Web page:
Every single living Book of Mormon witness besides Oliver Cowdery accepted Strang’s prophetic claim of being Joseph’s true successor and joined him and his church. Additionally, every single member of Joseph Smith’s family except for Hyrum’s widow also endorsed, joined, and sustained James Strang as “Prophet, Seer, and Revelator.”

These sentences are not very accurate. Brian Hales gives a great rebuttal to these claims, complete with an informative chart to help you keep it all straight. The evidence of the Whitmers joining Strang’s church is minimal at best, and David Whitmer in particular was listed by Strang as an antagonist toward his claims. John Whitmer did write about Strang in his journal, but later crossed it out. The other information we have on the Whitmer/Page families comes from Strang himself, claiming they were his followers. None of them ever left Missouri to join him in either Wisconsin or Michigan. Martin Harris is really the only witness we know for certain was a follower of Strang, and even that was short-lived.

As far as the Smith family goes, only William, Joseph’s brother, is known for certain to have believed in Strang, and was even temporarily an apostle in his church. However, he was excommunicated in 1847, only a year after joining.

The evidence regarding the rest of the family’s involvement is uncertain. William and his mother, Lucy Mack Smith, supposedly wrote letters that were printed in Strang’s newspaper, the Voree Herald, in June of 1846 under the title “Opinions of the Smith Family.” William’s letter reads, in part:

…The Twelve are not the appointed of God, to lead the church. James J. Strang has the appointment, and we have evidence of it. The whole Smith family excepting Hyrum’s widow uphold Strang, and say this wilderness move is not of God. Do set the saints in order in England. My love to all the faithful. The family join in these sentiments.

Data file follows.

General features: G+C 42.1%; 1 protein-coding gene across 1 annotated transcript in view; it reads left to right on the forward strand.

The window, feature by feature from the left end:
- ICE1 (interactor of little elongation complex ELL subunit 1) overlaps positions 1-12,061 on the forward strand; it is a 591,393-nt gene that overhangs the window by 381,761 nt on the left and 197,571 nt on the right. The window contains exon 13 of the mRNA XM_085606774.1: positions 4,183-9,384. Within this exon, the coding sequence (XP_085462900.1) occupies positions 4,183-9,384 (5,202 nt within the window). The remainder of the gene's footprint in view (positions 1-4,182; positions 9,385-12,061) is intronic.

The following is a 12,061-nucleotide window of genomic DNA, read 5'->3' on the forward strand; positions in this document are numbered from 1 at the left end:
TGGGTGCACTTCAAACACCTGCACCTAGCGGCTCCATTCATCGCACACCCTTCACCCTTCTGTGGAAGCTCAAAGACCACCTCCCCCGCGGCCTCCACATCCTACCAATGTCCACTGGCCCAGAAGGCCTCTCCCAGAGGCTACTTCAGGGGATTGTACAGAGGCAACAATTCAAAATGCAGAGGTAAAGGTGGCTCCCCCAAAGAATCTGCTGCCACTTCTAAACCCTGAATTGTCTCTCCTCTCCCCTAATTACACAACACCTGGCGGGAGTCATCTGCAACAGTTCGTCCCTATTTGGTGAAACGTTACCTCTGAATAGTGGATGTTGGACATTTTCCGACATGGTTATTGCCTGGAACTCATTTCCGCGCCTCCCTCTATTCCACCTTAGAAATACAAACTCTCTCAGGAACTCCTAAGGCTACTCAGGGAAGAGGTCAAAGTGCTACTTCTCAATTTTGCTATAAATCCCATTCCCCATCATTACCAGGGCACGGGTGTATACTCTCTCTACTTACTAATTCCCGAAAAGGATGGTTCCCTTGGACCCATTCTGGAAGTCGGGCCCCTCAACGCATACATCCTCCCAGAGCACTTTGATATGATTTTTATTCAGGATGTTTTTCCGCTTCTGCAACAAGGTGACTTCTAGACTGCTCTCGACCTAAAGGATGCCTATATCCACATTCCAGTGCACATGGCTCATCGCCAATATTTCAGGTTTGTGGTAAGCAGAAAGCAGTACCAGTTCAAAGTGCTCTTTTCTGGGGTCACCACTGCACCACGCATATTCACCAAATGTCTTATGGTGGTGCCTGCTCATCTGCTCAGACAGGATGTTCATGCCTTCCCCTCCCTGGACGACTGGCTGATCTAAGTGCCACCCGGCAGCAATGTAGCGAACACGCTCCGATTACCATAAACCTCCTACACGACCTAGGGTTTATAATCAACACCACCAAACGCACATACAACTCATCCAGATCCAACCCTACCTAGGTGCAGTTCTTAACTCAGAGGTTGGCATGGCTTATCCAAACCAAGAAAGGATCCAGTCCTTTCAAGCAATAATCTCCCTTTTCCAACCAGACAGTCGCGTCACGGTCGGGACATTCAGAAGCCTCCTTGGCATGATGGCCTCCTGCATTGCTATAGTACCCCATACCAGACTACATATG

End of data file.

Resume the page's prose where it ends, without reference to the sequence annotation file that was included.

And the other letter, written by Lucy, was co-signed by her daughters Katharine and Lucy Millikin and by their husbands. It reads, in part:

The Twelve (Brighamites) have abused my son William, and trampled upon my children; they have also treated me with contempt. The Lord’s hand is in this to save the church; now mark it; these men are not right. God has not sent them to lead this kingdom; I am satisfied that Joseph appointed J.J. Strang. It is verily so….

However, the claims that the Twelve treated Lucy and her children with contempt is not true, though the relationship did sour somewhat due to William Smith. They gave the Smith family quite a lot of financial and friendly support over the years, and Katharine, at least, wrote multiple letters expressing her gratitude and desire to be reunited with her family and friends who had gone West with the rest of the Saints.

Additionally, Katharine Smith Salisbury later said quite forcefully that neither she, Lucy, or any of her sisters ever supported Strang:

I feel to write a few lines by way of explanation. In January I received a letter…asking for an explanation concerning my name being signed to a document or certificate in support of J.J. Strang being leader of the church: such certificate being found in the Strangite pamphlet, a thing I never heard of in my life until I received the letter from Elder Lewis.

I now in truth declare that I never signed my name to such certificate or document; neither did I give my consent for anyone to sign it. I never knew anything about Strang or his work, nor heard of him for several years after I left Nauvoo.

I do not believe that my mother, Lucy Smith, or my sisters, Lucy Millikin and Sophronia McClerrie, signed any such certificate.

As for my husband, I know he looked forward to Joseph Smith [III] taking his father’s place. We based our strong reasons on my mother’s teaching, as she was known to her Grandson’s calling. We all waited patiently for him to take his place.